Seven top tips for creating overage (claw-back) agreements for property developmentsSeptember 03, 2020
Property development often involves uncertain outcomes, and the pandemic has highlighted that circumstances can change in unexpected ways. One way that property development deals with this risk is overage agreements. ‘Overage’ can mean different things; it is a generic label and generally it refers to some form of clawback or extra money being paid to a seller or former land owner, if circumstances change.
Our top tips for this area are:
Future proof the deal.
Engage at the initial or heads of terms stage with all parties, including your lawyers and surveyor, to agree how the deal will be future proofed. If there was a change from what is expected, what will happen? Would you be happy with the pricing outcomes under various different scenarios?
Commercial context is key.
What is the planning context and where is the land in the development pipeline? Is this land where there is a long term (but currently remote) prospect of development, but what if that changes all of sudden? This will impact on the legal drafting and structure of any overage clauses.
It is important to consider what will trigger any overage being payable. Will this be the grant of a planning permission (and if so will it be a detailed, outlined or reserved matters permission)? Alternatively, will it be the actual implementation of planning permission or the sale of the property to a third party with the benefit of planning permission? The drafting of the trigger provisions in an overage clause can be extremely technical and can cause dispute if not thought through.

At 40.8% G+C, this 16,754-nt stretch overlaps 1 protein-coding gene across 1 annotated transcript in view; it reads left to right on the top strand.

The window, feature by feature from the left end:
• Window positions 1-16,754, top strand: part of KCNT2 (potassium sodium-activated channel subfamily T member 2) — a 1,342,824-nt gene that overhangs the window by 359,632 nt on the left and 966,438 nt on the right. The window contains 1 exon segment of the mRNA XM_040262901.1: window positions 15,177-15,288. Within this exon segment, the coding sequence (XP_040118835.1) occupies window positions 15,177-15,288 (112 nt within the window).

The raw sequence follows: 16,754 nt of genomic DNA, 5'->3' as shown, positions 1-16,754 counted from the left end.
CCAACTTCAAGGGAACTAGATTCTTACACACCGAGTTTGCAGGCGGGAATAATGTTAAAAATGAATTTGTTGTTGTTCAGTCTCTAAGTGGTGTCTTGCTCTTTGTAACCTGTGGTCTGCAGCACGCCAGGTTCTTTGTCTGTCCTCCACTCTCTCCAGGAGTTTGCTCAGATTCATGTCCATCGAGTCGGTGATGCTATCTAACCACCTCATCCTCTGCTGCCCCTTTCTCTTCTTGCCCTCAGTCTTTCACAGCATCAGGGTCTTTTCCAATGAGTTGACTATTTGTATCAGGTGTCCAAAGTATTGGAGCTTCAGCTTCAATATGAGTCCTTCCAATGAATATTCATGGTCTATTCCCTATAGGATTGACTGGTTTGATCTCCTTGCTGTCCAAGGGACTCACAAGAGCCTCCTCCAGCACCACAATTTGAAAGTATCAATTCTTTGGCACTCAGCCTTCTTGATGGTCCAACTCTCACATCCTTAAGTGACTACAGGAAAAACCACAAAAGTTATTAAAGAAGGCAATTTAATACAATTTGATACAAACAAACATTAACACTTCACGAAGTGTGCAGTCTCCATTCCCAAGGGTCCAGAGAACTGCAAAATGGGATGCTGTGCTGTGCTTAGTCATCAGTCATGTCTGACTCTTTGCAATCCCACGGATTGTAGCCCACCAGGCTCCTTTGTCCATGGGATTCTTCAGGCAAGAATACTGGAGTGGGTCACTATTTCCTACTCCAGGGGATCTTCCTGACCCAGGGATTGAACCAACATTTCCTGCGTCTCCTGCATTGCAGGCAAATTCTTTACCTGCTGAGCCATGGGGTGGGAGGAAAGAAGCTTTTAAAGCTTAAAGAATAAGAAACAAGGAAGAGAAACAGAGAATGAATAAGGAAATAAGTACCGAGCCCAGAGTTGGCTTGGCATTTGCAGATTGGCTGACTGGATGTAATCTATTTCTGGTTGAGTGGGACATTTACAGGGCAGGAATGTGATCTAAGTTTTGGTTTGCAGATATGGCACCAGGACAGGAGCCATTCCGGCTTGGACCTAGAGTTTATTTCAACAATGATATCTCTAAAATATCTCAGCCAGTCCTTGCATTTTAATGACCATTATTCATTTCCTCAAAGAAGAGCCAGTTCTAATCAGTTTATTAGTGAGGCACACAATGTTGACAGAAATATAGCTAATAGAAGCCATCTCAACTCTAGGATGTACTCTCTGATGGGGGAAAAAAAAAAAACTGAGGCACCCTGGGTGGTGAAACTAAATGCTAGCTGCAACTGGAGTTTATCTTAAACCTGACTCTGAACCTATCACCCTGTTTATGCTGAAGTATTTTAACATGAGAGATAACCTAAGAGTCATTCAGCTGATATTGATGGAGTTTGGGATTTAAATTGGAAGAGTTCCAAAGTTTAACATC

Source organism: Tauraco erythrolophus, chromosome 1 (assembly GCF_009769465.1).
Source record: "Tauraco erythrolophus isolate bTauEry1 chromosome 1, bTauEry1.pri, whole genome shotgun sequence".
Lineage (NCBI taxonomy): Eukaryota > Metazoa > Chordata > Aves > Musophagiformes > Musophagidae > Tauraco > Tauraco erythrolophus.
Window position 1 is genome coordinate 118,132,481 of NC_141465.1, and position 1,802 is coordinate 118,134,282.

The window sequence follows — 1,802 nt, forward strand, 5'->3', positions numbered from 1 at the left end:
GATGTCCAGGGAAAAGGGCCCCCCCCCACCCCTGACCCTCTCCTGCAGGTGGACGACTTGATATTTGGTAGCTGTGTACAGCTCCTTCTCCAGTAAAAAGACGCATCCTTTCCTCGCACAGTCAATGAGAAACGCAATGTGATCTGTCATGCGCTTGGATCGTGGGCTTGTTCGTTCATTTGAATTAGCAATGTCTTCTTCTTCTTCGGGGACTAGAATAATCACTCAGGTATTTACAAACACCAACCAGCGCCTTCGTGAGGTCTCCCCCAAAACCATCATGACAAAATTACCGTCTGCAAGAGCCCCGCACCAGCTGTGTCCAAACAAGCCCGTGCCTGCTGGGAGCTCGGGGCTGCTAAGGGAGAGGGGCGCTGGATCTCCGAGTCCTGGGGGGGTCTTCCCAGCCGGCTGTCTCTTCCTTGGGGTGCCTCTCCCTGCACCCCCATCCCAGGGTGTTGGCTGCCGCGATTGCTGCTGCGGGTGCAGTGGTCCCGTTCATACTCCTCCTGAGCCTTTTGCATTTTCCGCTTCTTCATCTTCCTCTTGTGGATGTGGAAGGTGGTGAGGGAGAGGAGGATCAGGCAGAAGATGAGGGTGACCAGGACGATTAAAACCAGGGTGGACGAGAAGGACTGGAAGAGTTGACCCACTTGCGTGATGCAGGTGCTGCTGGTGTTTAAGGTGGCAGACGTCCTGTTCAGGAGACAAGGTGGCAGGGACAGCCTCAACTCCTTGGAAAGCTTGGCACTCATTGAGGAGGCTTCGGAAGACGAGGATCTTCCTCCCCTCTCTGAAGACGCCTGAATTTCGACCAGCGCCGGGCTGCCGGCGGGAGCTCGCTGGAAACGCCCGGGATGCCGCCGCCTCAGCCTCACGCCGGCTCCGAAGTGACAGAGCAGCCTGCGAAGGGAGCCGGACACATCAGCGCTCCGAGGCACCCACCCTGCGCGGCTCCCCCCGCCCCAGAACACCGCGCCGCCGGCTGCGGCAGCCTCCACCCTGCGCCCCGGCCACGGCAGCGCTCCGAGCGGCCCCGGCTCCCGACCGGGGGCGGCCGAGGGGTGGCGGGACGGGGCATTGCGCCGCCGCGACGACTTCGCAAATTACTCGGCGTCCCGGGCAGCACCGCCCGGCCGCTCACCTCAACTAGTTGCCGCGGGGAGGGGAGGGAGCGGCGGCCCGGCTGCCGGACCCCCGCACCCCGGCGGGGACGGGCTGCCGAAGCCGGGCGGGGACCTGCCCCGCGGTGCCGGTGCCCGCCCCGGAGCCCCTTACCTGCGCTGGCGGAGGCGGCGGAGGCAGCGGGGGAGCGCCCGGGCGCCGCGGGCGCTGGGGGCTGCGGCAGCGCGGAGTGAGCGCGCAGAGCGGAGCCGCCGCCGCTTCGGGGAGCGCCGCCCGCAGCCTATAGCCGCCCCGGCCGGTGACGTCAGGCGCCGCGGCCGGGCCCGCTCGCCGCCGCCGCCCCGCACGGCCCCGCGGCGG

Number of payments.
Will there be "one bite of the cherry" or will there be a number of incremental overage payments as the planning status of the land is enhanced? This could be over many years and would require careful consideration at the outset and consultation with any relevant stakeholders.
Monitoring the land.
The prospect of any overage being paid might be some time away. What happens in between (for instance if there is long lock down delay) and how does the seller check? Does the agreement allow a seller to monitor the buyer's activity on a disposed site and to check regularly if any overage has arisen?
There is often a complicated mathematical calculation to ascertain what overage might be due. This can impact on what planning or other development costs are to be deducted before the overage distribution. What if these development costs spiral for reasons no one expected? Anybody considering such provisions needs to be clear on what the outcomes are to be, so that the legal drafting of such arrangements can be made as clear as possible.
Where there is the possibility of a future payment, then how will such payments be secured? Overage provisions on a sale will not necessarily pass automatically to any successors in title. There are a number of ways of imposing this obligation on the land, including a restrictive covenant, the imposition of a legal charge or sometimes the retention of a "ransom strip". Careful thought as to the mechanism to be used is recommended early in the process.